On Tue, Sep 20, 2016 at 5:32 PM, H. Peter Anvin <h...@zytor.com> wrote:
> On 09/20/16 17:22, H. Peter Anvin wrote:
>> The more I'm thinking about this, why don't we simply have these (the
>> various possible vdsos as well as vvar) as actual files in sysfs instead
>> of introducing a new filesystem?  I don't believe sysfs actually has to
>> be mounted in order for sysfs files to have an inode.
>>
>> It could also be in procfs, I guess, but sysfs probably makes more sense.
>>
>> I'm thinking something like:
>>
>> /sys/kernel/vdso/{i386,x86_64,x32,vvar}
>>
>> Not only would this let the container people and so on do weird things
>> much easier, but it ought to eliminate a whole slew of special cases.
>>
>
> Even crazier idea: instead of a separate vvar file, have the vvar page
> just be a part of these files (as a shared page)... I'm wondering if we
> can even use load_elf_interp() since after all it is an ELF shared
> library image...

I think that may be too crazy:

 - If vvar is in the same inode, then that inode won't be a valid ELF
image, because the ELF header won't be in the right place.

 - vvar is highly magical.  IMO letting it get mapped with VM_MAYWRITE
is asking for trouble, as anything that writes it will COW it, leading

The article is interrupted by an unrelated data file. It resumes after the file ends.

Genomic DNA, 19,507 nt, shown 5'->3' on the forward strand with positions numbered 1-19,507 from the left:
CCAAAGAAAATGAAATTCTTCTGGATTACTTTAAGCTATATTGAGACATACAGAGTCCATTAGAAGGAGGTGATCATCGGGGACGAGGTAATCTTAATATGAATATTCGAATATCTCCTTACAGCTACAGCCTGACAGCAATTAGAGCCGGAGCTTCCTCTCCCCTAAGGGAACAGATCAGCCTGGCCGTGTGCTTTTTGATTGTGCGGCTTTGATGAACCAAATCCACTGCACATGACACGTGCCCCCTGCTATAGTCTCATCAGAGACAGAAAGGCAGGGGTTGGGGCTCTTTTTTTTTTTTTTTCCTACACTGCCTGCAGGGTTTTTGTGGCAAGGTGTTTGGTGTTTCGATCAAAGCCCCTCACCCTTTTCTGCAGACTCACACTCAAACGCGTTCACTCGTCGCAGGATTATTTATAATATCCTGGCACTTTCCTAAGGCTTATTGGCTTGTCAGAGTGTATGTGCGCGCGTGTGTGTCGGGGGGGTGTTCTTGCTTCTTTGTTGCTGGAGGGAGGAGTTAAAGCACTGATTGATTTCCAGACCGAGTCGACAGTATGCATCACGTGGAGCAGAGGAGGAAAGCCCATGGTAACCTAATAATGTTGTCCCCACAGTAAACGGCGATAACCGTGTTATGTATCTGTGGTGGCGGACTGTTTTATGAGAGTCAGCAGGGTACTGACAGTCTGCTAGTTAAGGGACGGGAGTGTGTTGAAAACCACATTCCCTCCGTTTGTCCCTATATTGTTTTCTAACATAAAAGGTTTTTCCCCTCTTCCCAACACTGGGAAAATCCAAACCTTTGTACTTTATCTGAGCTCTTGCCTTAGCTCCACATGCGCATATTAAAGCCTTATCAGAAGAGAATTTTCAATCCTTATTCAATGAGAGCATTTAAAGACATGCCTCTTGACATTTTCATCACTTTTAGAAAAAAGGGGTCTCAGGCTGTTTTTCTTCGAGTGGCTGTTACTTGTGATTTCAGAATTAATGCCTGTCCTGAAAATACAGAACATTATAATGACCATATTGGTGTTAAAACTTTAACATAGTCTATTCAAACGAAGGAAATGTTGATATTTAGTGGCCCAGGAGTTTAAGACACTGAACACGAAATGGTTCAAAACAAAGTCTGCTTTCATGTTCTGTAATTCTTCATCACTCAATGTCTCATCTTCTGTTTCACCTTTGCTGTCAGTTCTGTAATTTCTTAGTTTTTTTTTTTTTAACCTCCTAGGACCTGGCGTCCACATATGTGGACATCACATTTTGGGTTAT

to strange malfunctions.

 - vvar can, and has, had IO pages in it.  This means that the actual
cache types can vary page-to-page in the vvar area, which is not
something that ordinary files do.

Also, if we let the users get an fd pointing to the vdso, then we're
more or less committing to never having contents in the vdso text that
vary per-process.  Are we okay with that.

Dmitry's patches have the vdso using the page cache, and I'm not sure
that even that is needed.  I think that a file with no backing
address_space that simply provides vm_fault instead may be sufficient,
especially for vvar.  I don't know if uprobes would be okay with that,
though.

My personal preference is to let them both be real struct file *
objects (possibly shared between all processes of the same vdso ABI)
but to prevent user code from ever creating an fd referring to one of
these files.

--Andy

Reply via email to